National Zoo’s fishing cats, clouded leopards get new homes

Updated 10/17/2006 1:57 PM ET
By Liz Szabo, USA TODAY

WASHINGTON – The giant pandas of the National Zoo have long dabbled
in decorating.

Tai Shan (pronounced tie-SHON), the zoo’s much-loved baby panda,
showed an early preference for a certain rubber bucket, which doubled
as a playpen and lounge chair in his old enclosure. Lately, the
feisty 15-month-old has been redesigning his outdoor habitat,
stripping leaves and bark off favorite trees.

So zoo officials say it was only natural that they let Tai and his
parents help design their rolling, rocky new home in the zoo’s $53
million Fujifilm Giant Panda Habitat and Asia Trail, which opens Oct.
17. Lisa Stevens, the curator for giant pandas, says zoo staff
carefully observed their star attractions when developing a new panda
exhibit. The zoo added larger trees to stand up to the panda’s rough
treatment, along with several pools and waterfalls to keep them cool.
When designing a spot for the pandas to get away from it all, the zoo
opted for a “water-cooled grotto,” instead of one chilled by blowing
air, because the pandas seemed to prefer it.

The zoo also nearly doubled the size of the panda habitat, which is
now 40,000 square feet.

“I can lose the pandas in this exhibit, which is a nice thing,”
Stevens says. She says the enclosure is big enough to accommodate
additional youngsters, in case Tai’s mother, Mei Xiang (may-SHONG)
gives birth again next year.

Although the rambunctious Tai has only had access to his new digs for
a few weeks, he’s already begun trashing it. “If you look really
closely, there are a lot of limbs that are already broken,” Stevens
says. “I don’t know too many trees that can hold up to their antics.”

On the zoo’s website, keepers note that they were surprised to see
Tai and his dad, Tian Tian (t-YEN t-YEN) have begun snacking on
leaves of a red maple tree. Zoo staff hadn’t realized that maple
leaves could be part of a panda diet, which centers around bamboo.
The zoo keeps father and son in separate areas, because they
typically don’t live together in the wild, Stevens says.

Visitors will be able to get closer to the pandas than in the past.

One of Tai’s favorite climbing trees stands just a few feet from a
viewing platform. The zoo built a cooled rock on the edge of the
exhibit, hoping to lure the pandas even closer. With luck, visitors
could get a nose-to-nose view of the pandas, separated only by a
glass wall.

The pandas are only one of seven species featured in the six-acre
Asia Trail. They share the trail with a Japanese giant salamander,
red pandas, Asian small-clawed otters, fishing cats, clouded leopards
and sloth bears. The trail is the first phase in a 10-year renovation
of the 163-acre zoo, which — at 117 years old — is the second oldest
in the country (Philadelphia has the oldest), says director John
Berry. Renovating the entire zoo — including an elephant house that
dates from the 1930s — could cost $500 million.

Eventually, the National Zoo may allow visitors into its 3,200-acre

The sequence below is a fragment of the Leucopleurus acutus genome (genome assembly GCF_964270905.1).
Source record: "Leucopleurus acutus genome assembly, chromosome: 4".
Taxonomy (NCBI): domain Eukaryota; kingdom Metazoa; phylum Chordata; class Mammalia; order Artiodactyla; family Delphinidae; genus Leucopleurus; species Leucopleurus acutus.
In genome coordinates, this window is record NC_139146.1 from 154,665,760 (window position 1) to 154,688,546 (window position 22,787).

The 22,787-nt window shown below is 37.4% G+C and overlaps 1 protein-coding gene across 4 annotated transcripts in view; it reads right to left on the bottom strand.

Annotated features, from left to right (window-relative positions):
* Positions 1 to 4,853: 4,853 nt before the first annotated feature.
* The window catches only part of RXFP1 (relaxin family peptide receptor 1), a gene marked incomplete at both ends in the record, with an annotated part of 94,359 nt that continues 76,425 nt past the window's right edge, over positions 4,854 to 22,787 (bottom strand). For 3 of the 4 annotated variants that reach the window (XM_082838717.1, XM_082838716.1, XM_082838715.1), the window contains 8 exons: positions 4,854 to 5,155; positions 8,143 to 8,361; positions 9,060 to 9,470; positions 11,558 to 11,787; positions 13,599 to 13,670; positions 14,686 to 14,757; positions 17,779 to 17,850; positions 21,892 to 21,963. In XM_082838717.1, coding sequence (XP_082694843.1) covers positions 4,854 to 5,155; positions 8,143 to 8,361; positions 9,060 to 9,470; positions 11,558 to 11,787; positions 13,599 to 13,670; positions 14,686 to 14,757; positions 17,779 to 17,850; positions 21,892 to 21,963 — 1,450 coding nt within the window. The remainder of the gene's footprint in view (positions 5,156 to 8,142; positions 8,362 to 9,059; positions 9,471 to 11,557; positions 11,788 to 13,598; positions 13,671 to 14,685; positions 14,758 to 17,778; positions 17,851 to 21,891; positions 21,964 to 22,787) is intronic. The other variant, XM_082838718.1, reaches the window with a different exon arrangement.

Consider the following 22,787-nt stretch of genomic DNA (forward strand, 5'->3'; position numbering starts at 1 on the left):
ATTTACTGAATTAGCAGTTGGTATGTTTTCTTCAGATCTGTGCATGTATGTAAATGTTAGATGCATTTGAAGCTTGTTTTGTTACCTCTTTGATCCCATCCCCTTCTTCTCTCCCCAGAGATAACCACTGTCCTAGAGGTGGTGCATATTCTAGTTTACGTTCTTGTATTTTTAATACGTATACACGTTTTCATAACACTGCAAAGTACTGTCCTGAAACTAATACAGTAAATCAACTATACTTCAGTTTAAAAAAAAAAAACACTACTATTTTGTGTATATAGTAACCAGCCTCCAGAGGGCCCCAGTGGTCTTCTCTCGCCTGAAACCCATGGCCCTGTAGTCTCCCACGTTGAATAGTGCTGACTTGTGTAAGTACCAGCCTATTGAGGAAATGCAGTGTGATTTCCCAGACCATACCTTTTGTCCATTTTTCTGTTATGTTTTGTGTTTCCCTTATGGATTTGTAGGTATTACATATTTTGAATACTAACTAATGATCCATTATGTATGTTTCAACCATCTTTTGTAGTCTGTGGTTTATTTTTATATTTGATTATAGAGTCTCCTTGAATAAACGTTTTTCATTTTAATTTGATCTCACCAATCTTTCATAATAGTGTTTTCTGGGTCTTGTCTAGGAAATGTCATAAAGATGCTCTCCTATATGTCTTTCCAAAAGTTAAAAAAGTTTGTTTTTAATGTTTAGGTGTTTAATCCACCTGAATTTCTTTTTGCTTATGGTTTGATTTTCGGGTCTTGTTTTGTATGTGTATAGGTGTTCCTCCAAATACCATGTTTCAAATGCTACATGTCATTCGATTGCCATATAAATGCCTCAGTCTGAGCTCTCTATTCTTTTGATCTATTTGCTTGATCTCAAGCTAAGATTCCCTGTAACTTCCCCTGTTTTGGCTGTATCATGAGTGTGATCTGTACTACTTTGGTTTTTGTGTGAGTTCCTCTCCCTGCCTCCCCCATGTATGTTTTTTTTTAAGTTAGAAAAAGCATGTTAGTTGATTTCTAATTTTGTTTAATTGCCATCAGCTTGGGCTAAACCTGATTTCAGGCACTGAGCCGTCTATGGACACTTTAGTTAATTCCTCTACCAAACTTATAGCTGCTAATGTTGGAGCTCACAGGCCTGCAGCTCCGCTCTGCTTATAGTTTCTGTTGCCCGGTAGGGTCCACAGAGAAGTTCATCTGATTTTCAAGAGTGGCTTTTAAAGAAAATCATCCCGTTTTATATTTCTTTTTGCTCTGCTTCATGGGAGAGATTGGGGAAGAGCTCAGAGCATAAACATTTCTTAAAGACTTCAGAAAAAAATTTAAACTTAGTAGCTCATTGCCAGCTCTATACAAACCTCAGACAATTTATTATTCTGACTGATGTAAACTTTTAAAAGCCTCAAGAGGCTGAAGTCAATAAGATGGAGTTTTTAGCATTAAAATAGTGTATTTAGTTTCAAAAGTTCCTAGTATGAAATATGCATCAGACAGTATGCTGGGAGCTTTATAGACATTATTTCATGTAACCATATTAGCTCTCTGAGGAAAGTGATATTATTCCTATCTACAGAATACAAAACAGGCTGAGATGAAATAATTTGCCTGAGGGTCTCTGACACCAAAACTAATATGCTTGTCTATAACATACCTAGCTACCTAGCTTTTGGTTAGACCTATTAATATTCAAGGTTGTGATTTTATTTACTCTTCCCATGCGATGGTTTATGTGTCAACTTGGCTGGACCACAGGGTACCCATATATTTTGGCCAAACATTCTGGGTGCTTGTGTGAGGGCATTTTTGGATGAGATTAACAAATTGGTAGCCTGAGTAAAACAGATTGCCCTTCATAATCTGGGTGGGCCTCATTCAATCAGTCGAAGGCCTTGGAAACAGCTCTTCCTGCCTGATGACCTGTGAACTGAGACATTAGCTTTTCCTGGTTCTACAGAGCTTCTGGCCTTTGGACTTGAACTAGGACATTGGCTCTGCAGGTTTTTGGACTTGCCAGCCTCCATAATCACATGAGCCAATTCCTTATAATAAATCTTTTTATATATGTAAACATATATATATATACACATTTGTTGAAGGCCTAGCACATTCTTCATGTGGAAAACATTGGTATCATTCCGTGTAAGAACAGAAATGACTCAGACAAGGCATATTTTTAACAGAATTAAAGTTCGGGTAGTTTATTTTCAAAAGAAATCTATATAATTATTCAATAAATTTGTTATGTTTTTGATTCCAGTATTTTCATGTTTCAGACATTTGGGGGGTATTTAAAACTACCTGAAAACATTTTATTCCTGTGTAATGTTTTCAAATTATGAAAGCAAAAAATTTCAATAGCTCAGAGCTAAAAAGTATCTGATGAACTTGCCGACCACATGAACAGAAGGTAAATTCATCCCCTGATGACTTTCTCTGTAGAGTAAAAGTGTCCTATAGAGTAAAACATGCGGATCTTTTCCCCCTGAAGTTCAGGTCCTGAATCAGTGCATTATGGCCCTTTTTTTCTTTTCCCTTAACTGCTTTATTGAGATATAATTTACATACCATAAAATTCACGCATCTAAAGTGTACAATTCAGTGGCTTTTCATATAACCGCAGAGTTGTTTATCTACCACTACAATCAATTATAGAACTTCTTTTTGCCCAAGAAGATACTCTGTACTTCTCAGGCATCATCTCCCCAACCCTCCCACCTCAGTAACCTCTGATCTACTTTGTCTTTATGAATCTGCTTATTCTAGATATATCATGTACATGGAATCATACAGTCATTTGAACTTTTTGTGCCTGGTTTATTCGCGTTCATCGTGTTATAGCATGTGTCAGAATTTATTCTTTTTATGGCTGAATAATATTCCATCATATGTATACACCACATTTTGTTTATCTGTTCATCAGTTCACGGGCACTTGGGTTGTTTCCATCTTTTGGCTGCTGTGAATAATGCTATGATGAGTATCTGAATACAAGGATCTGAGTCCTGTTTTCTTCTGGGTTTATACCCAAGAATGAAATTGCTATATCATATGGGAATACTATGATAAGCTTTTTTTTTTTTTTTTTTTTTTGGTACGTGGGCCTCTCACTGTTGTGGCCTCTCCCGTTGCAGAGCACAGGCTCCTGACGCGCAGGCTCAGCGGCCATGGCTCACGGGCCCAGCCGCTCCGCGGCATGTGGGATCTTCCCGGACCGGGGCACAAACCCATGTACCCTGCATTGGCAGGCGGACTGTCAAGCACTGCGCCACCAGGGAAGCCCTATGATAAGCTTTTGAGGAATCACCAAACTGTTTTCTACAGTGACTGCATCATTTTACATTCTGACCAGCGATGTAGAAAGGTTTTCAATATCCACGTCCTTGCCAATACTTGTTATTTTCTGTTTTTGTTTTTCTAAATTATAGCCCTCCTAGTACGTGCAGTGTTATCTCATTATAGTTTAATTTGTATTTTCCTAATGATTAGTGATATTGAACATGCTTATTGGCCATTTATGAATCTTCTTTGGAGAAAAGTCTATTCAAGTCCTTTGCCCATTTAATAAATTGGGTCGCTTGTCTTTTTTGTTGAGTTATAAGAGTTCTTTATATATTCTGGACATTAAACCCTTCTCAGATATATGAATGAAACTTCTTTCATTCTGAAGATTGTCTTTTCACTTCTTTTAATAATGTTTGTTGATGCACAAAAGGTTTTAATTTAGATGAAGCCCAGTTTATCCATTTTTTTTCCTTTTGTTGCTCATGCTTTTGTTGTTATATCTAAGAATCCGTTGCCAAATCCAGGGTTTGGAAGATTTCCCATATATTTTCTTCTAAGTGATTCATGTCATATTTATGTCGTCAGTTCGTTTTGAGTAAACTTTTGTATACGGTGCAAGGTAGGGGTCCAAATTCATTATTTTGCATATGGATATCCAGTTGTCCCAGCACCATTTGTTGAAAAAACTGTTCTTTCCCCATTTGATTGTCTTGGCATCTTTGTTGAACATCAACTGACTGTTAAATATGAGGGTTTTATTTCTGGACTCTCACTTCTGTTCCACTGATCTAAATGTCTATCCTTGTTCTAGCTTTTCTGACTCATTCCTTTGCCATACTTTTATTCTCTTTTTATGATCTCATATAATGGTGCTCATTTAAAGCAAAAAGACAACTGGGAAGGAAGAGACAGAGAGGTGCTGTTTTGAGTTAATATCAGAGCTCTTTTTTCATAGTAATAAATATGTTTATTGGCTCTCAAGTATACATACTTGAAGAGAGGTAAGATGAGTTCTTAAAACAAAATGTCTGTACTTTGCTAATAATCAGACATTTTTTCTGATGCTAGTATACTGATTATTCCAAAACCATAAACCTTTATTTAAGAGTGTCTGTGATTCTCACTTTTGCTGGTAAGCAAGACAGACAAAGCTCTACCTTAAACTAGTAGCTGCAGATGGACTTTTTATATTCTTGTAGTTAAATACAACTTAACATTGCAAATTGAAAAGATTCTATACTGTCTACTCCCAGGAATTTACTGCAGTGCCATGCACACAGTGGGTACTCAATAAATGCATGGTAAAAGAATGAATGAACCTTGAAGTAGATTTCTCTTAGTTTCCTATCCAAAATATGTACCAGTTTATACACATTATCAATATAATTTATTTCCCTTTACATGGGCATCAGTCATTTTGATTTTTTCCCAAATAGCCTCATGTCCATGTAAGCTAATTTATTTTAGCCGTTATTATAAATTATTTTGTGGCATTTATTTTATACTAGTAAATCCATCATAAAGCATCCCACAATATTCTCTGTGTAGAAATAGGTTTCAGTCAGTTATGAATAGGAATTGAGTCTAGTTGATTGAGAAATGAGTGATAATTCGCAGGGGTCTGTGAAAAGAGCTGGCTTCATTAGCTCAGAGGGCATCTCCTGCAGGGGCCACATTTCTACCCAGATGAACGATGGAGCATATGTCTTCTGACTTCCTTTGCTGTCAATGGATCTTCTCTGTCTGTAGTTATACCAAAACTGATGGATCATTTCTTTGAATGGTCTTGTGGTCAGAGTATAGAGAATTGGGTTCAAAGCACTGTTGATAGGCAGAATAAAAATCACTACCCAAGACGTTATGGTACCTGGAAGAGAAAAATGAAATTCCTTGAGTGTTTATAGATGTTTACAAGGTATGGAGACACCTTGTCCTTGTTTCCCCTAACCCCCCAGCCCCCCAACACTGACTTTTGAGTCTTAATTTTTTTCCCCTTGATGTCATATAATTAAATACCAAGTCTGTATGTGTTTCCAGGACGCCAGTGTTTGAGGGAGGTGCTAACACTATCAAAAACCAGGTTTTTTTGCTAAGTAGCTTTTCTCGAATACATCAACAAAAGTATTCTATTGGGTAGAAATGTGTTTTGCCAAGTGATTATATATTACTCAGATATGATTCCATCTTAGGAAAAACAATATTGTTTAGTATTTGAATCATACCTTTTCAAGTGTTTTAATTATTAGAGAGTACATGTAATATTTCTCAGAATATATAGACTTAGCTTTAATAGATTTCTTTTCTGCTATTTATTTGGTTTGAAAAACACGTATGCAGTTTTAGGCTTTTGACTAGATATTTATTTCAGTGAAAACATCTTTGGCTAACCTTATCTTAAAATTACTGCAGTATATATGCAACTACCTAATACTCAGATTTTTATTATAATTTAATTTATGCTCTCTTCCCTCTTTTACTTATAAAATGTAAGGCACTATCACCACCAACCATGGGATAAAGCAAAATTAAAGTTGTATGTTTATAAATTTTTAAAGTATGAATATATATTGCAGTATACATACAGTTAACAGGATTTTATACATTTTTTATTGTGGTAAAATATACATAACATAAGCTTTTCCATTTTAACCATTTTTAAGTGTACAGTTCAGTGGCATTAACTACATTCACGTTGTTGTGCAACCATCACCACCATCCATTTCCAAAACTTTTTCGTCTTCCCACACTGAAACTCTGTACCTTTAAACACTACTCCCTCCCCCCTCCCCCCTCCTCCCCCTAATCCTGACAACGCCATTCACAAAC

Conservation and Research Center in Front Royal, Va., in the Blue
Ridge mountains, Berry says. Scientists study animals there, breeding
babies both for the zoo and for release into the wild. Berry notes
that the research center is geared toward science, and would provide
a very different experience from the safari parks run by other
organizations.

On the Asia Trail, many of the new habitats give animals lots of
vertical climbing room. Visitors can watch the tree-climbing red
pandas — which looked like a cross between an rust-orange cat and a
raccoon — from two vantage points, gazing up from a spot at the base
of the trail and, later, from a higher section of the trail.

Berry says the facility changed the way it exterminates pests after
the deaths of two red pandas in 2003, who died after eating rat
poison buried in their yard.

The trail provides underwater views of the otters and fishing cats,
as well.

While the 18-pound fishing cats aren’t much bigger than household
felines, they’re much fonder of water. They’ve even been known to
dive head-first into a pond, says reproductive scientist JoGayle
Howard. On a recent visit, one of the fishing cats seemed to think
nothing of wading shoulder-deep, stalking and later devouring one of
the tiny fish in her pond.

Day-time visitors may be more likely to get a good view of these cats
than the sleek but aloof clouded leopard. The zoo built a tall
enclosure with several towering trees, Howard says, after research
showed that spotted leopards tend to be less stressed when they have
vertical climbing space.

The zoo has had better success breeding clouded leopards since
researchers found a way to make males less aggressive, Howard says.
Pre-pubescent males who are housed with females are less likely to
attack them.

In spite of their name, Ades says the black, shaggy sloth bears are
a “very dynamic” species. On a recent visit, 8-month-old Balawat
alternatively used a hollow honeydew melon as hockey puck and face
mask. He later stood on his hind legs, pressing his face and muddy
brown paws against the glass.

Asia Trail curator Tony Barthel says the sloth bears may provide the
most excitement in the new exhibit.

The zoo has built several imitation ant hills. At feeding time,
zookeepers will connect the hills to real insects, giving the sloth
bears a chance to do what they love best: suck up bugs.

“They have incredible sucking force,” Barthel says. “Like a Hoover
vacuum.”

http://www.usatoday.com/tech/science/ 2006-10-16-asia-trail_x.htm

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